Is that correct? said...


Well, not exactly. Yes, the social security fund has been lending money to the rest of the government, currently at the rate of nearly $200 billion per year, the surplus on the fund, technically owed to the fund by the rest of the government. If you want to call that theft, you may, but it is not really.

No, I (and I suspect Bruce also, not to mention our pal Dean Baker, who used to blog at the old maxspeak but now runs his own show over at "Beat the Press) think that what is being contemplated is a future theft from future beneficiaries, along with a big boondoggle money handout to Wall Street investment banks that would get to handle (and receive fees for doing so) mandatory private accounts that seem to the constant goal of this "crisis" crowd.

The big joke is that if the economy really does as badly as all these people forecast, the stock market will also do badly, and therefore not be a good alternative to the public funding.

Myrtle Blackwood said...

Thanks Barkley. I found a description of US SS this morning: "a retirement plan, a life insurance policy that covers the family of every worker (equivalent to a $300,000 life insurance policy) and a disability insurance program (equivalent to a $200,000 disability insurance policy.)

It's interesting that the program already encompasses strong elements of privatisation. It's somewhat different in Australia. When an individual goes on Social Security here (for those unfamiliar with the Australian system) their health costs are almost completely covered. That is, there is no 'insurance' component. It's simply the public provision of health services. The Government also pays a certain amount of dollars into one's bank account each fortnight to provide for living expenses. In addition significant discounts are provided for medicines, transport; lesser ones for electricity and phone.

The filling of a doctor's prescription for medicine will cost a maximum of $4.80 except for the odd circumstance where a patient may need an important drug that's not on the Federal Government's 'Pharmaceutical Benefits Scheme' (PBS). In that case often the hospital will pay for it if the drug cannot be avoided.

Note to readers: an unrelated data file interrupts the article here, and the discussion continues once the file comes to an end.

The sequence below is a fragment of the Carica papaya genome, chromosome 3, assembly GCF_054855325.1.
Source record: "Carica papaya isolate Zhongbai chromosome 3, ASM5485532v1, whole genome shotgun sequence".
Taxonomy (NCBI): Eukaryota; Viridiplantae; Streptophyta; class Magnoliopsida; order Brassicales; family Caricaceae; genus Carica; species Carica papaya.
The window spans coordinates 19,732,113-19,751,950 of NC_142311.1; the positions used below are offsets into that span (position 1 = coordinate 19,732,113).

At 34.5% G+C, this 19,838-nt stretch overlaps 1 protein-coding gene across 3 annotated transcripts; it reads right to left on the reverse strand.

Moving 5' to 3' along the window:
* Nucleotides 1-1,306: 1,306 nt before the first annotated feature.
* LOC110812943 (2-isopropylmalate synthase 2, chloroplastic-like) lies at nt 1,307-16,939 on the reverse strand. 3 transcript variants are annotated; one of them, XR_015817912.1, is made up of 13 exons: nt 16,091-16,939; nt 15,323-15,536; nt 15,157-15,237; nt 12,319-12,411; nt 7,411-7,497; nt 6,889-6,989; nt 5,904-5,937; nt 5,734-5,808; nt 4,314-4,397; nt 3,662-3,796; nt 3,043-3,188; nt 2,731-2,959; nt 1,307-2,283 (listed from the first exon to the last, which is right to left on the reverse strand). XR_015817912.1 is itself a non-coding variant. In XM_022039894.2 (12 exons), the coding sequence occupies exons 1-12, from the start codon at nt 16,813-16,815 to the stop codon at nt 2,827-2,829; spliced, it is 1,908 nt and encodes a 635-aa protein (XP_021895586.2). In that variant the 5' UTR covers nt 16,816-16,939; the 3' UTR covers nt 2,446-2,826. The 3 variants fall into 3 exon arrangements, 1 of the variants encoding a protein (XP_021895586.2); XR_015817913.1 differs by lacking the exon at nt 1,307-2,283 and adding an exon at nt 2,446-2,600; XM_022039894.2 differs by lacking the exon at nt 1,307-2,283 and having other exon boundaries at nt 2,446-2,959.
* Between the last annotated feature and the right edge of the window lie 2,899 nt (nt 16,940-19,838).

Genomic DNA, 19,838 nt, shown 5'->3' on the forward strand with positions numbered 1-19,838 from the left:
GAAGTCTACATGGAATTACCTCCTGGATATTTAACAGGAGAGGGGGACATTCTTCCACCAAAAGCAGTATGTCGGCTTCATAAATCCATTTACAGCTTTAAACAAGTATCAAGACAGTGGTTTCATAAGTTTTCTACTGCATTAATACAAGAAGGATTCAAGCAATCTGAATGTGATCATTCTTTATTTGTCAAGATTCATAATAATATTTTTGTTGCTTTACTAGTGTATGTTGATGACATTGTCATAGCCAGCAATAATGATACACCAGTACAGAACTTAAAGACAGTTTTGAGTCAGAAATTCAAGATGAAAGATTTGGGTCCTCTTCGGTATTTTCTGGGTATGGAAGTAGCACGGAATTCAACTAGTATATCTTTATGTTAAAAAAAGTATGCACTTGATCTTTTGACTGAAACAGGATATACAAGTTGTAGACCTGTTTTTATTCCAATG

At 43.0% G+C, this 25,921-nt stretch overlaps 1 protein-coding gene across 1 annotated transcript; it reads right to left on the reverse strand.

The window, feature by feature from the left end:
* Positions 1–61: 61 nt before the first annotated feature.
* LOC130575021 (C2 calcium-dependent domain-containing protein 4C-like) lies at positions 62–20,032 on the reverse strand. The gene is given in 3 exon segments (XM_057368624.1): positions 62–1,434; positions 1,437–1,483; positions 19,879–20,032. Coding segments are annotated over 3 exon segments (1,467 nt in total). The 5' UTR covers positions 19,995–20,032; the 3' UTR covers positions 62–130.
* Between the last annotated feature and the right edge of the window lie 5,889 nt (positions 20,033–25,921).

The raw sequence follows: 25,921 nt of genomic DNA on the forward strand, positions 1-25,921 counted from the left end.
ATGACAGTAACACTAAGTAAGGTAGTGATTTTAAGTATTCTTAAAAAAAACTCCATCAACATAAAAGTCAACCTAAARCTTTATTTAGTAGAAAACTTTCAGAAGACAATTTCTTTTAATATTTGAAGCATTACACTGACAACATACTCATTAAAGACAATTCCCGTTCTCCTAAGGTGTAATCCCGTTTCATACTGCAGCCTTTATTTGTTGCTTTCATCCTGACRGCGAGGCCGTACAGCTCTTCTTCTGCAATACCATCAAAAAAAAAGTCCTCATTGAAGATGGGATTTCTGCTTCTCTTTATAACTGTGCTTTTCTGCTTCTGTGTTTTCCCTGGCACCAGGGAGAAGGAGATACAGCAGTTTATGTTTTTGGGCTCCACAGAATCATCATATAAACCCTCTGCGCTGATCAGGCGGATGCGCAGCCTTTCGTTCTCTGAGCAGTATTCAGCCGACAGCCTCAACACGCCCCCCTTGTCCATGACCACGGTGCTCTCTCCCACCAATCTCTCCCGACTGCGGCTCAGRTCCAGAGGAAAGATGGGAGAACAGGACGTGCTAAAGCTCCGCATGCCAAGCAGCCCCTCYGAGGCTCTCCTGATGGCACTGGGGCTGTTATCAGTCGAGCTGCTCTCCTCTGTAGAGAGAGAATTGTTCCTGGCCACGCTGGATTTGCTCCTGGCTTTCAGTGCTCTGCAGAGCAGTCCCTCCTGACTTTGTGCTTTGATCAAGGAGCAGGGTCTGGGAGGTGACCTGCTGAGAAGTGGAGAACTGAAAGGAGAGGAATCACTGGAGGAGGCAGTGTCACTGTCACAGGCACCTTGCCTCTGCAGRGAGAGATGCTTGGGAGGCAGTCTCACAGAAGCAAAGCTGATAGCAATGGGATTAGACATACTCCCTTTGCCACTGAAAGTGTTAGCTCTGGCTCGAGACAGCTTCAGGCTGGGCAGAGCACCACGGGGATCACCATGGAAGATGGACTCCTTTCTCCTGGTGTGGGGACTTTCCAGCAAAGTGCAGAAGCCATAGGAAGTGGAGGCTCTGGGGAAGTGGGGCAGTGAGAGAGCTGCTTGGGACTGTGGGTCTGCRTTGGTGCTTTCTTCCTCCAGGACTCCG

Since 1983 the neoliberal Labor and Liberal governments have been trying to convert the system to one funded privately. Workers now have to pay compulsory contributions to superannuation funds that are then invested in the stock market and other places. They cannot withdraw this money until they are at least 55 years old and no longer working. Over the last couple of decades the level of compulsory contributions has been steadily increased from 2% to (I think about) 9% recently.

In addition to that funding has been progressively withdrawn from the public provision of cheap housing, hospitals, schools, education and other services.

However, the old Social Security system has been left intact. It's just that when workers withdraw their superannuation in retirement their social security pension is reduced or eliminated according to the level of the private payout they receive from their superannuation scheme.

Personally, I think that any scheme designed to assist people in need should not rely on vast pools of private or public money. The direct public provision of money and services worked well in Australia. It was changed (interestingly) at a time when the Australian currency came under speculative attack and the Federal Government lost control of the national exchange rate.

It also coincides with a remarkable concentration of corporate ownership of the Australian media.